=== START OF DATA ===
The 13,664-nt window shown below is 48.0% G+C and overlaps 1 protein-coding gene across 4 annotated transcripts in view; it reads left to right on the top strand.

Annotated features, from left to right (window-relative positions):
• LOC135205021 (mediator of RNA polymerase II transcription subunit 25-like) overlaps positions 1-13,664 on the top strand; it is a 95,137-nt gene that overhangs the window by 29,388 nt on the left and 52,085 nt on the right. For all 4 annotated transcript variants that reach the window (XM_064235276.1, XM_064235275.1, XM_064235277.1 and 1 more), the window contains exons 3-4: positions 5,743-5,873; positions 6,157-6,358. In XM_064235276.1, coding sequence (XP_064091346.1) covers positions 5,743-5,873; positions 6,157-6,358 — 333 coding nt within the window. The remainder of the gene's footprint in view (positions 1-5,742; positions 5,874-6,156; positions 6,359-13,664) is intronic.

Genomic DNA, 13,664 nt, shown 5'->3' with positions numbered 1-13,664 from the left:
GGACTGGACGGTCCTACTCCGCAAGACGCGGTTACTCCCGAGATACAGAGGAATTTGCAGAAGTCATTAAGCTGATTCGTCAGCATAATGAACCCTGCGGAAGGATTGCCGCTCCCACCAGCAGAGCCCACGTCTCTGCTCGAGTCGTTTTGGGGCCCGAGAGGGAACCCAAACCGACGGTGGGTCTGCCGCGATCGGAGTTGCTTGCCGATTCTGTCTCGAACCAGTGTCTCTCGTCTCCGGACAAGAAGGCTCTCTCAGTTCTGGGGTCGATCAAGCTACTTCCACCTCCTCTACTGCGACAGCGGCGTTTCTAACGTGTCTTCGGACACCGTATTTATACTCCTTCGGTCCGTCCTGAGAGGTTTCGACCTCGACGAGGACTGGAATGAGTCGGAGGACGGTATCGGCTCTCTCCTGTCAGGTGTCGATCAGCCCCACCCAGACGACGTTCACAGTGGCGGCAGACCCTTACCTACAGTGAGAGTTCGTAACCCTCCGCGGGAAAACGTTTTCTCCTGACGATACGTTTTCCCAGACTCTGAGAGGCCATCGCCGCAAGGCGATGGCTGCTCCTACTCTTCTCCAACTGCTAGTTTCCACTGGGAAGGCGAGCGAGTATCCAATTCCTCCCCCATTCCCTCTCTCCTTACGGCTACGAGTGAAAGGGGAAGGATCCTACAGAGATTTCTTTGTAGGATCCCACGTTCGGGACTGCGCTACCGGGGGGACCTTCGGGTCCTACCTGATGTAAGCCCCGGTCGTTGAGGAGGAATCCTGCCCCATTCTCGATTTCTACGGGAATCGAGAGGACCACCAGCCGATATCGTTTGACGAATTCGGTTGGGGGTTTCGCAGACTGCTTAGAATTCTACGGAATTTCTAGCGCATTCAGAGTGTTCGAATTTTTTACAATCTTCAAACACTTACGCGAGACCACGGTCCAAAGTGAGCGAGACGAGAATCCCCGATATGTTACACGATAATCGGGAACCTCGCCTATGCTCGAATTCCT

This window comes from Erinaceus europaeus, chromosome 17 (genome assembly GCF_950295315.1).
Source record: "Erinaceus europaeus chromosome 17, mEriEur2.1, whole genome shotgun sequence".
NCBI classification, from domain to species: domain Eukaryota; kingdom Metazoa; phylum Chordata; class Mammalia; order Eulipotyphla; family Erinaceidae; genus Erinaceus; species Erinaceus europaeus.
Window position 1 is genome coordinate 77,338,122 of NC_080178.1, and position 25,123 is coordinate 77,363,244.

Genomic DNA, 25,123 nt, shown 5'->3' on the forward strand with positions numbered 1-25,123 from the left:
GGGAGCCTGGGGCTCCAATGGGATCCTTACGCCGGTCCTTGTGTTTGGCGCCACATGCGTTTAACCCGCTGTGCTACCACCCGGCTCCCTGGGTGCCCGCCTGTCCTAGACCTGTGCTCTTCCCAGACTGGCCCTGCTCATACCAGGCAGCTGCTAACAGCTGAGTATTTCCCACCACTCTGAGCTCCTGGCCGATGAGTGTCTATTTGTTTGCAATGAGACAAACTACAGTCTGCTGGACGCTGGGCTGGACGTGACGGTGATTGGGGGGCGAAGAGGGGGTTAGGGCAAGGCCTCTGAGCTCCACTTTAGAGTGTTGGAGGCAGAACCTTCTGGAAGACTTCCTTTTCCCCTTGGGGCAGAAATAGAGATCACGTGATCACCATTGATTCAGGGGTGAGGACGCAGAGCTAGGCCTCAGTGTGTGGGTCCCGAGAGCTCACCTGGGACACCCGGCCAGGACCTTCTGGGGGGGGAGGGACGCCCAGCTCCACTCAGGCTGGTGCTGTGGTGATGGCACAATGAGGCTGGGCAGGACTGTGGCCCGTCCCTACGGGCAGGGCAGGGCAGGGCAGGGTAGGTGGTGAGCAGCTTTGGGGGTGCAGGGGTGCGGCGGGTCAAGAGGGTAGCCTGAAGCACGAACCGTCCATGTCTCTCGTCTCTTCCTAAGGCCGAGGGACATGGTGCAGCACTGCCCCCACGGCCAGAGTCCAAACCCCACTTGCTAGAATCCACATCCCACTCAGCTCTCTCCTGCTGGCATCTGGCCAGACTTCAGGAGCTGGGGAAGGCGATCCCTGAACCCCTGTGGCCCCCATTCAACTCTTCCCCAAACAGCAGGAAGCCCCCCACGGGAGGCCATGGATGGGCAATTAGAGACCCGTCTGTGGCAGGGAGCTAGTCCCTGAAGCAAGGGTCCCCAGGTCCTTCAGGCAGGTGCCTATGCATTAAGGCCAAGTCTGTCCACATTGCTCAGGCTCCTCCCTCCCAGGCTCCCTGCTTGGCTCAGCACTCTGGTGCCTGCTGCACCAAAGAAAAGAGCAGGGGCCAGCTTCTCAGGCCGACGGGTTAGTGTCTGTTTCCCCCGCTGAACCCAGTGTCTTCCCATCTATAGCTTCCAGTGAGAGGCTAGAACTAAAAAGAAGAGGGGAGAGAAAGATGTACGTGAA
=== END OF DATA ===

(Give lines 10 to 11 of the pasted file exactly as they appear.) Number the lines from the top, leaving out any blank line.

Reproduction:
Genomic DNA, 25,123 nt, shown 5'->3' on the forward strand with positions numbered 1-25,123 from the left:
GGGAGCCTGGGGCTCCAATGGGATCCTTACGCCGGTCCTTGTGTTTGGCGCCACATGCGTTTAACCCGCTGTGCTACCACCCGGCTCCCTGGGTGCCCGCCTGTCCTAGACCTGTGCTCTTCCCAGACTGGCCCTGCTCATACCAGGCAGCTGCTAACAGCTGAGTATTTCCCACCACTCTGAGCTCCTGGCCGATGAGTGTCTATTTGTTTGCAATGAGACAAACTACAGTCTGCTGGACGCTGGGCTGGACGTGACGGTGATTGGGGGGCGAAGAGGGGGTTAGGGCAAGGCCTCTGAGCTCCACTTTAGAGTGTTGGAGGCAGAACCTTCTGGAAGACTTCCTTTTCCCCTTGGGGCAGAAATAGAGATCACGTGATCACCATTGATTCAGGGGTGAGGACGCAGAGCTAGGCCTCAGTGTGTGGGTCCCGAGAGCTCACCTGGGACACCCGGCCAGGACCTTCTGGGGGGGGAGGGACGCCCAGCTCCACTCAGGCTGGTGCTGTGGTGATGGCACAATGAGGCTGGGCAGGACTGTGGCCCGTCCCTACGGGCAGGGCAGGGCAGGGCAGGGTAGGTGGTGAGCAGCTTTGGGGGTGCAGGGGTGCGGCGGGTCAAGAGGGTAGCCTGAAGCACGAACCGTCCATGTCTCTCGTCTCTTCCTAAGGCCGAGGGACATGGTGCAGCACTGCCCCCACGGCCAGAGTCCAAACCCCACTTGCTAGAATCCACATCCCACTCAGCTCTCTCCTGCTGGCATCTGGCCAGACTTCAGGAGCTGGGGAAGGCGATCCCTGAACCCCTGTGGCCCCCATTCAACTCTTCCCCAAACAGCAGGAAGCCCCCCACGGGAGGCCATGGATGGGCAATTAGAGACCCGTCTGTGGCAGGGAGCTAGTCCCTGAAGCAAGGGTCCCCAGGTCCTTCAGGCAGGTGCCTATGCATTAAGGCCAAGTCTGTCCACATTGCTCAGGCTCCTCCCTCCCAGGCTCCCTGCTTGGCTCAGCACTCTGGTGCCTGCTGCACCAAAGAAAAGAGCAGGGGCCAGCTTCTCAGGCCGACGGGTTAGTGTCTGTTTCCCCCGCTGAACCCAGTGTCTTCCCATCTATAGCTTCCAGTGAGAGGCTAGAACTAAAAAGAAGAGGGGAGAGAAAGATGTACGTGAA